You have initiated an interesting topic concerning the decision
whether to consider the 3rd person view or the 1st person view to be
fundamental. It is also natural to say that our experiences or qualia
are fundamental, and that the existence of an external universe that
we inhabit merely is a theoretical construct. But on the one hand, the
sciences assuming the existence of an external universe have had great
success, and if we want to apply the power of mathematics, it seems
much more promising to study the external universe than to study
personal experiences or qualia.

I have always been hopeful that both approaches will finally turn out
to be equivalent. Those who prefer the 3rd person view are interested
in the question which universe we---being observers---must expect,
leading to the self-sampling assumption. The fact that we are
interested in 1st person views is also expressed by the anthorpic
principle. So, the transition is made by the anthropic principle in
combination with the self-sampling assumption.

You, starting from the first person view, must give an answer to the
question why the assumption of an external universe is so successful.
You give this answer with the help of your "World-Index-Compression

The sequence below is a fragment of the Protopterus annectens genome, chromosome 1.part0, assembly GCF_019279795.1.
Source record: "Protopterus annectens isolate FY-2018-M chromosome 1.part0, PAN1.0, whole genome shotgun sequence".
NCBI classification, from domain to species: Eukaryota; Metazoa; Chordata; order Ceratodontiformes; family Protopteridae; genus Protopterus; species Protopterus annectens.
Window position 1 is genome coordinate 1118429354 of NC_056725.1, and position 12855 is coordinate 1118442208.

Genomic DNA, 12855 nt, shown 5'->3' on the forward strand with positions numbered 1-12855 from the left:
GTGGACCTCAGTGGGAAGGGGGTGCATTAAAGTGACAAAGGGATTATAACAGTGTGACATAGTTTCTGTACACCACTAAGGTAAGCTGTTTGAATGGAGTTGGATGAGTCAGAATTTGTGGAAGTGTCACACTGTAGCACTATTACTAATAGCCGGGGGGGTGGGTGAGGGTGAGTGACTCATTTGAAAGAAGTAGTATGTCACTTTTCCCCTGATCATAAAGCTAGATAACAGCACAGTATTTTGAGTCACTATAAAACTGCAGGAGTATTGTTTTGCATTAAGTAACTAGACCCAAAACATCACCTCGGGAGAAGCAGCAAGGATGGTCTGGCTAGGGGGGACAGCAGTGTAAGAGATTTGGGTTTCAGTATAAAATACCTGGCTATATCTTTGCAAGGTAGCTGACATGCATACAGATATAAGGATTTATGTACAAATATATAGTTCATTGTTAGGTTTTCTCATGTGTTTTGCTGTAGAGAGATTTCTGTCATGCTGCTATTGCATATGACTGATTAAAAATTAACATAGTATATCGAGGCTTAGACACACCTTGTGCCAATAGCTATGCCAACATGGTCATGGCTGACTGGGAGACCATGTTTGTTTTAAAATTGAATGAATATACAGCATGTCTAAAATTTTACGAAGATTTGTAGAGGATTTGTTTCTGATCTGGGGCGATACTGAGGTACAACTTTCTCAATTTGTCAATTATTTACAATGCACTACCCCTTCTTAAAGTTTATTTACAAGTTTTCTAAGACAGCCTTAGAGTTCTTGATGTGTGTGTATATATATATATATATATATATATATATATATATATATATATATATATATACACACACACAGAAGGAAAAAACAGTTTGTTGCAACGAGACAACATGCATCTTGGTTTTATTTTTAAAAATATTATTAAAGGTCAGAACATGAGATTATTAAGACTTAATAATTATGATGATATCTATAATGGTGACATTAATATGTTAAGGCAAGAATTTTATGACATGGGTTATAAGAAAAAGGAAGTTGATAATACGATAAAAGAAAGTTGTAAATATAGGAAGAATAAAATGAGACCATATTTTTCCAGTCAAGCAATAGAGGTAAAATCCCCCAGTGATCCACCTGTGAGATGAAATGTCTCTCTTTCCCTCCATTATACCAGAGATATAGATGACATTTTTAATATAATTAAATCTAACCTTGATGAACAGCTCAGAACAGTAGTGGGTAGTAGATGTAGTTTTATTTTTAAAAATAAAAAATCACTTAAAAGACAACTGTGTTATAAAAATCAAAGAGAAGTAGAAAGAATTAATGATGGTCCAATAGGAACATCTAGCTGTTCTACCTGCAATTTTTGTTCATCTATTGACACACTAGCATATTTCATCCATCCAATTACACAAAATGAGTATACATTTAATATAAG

Postulate". Thus, this postulate is somehow complementary to the self-
sampling assumption and the anthropic principle.

So far, I'm no supporter of the idea imagining our universe (or our
experiences) being the output of a Turing Machine. I feel more
satisfied with the idea that everything exists per se which I justify
using my "no-justification" or, since I know of it, also using the
"zero information principle". This is why I let it to others to
analyse your ideas in detail. I'll prefer the role of the interested
reader.

Nonetheless, I have one critical remark. I cannot accept your
reasoning against previous approaches to solve the measure problem.

You wrote: "But if both the Goldilocks Universe and the blackbody
radiation universe are infinite in size, then both have an infinite
number of observers. [...] Maybe we say, 'The Goldilocks Universe
produces more observers per
cubic meter.' "

The considerations trying to solve the measure problem have not been
that primitive, but much better. The concept of a cubic meter won't
make sense in most of the universes, and to compare infinities in a
rigorous manner is nothing new to mathematicians. Both, Standish and
Schmidhuber (and surely others, too) have given well-advised attempts
to solve the problem.

Youness


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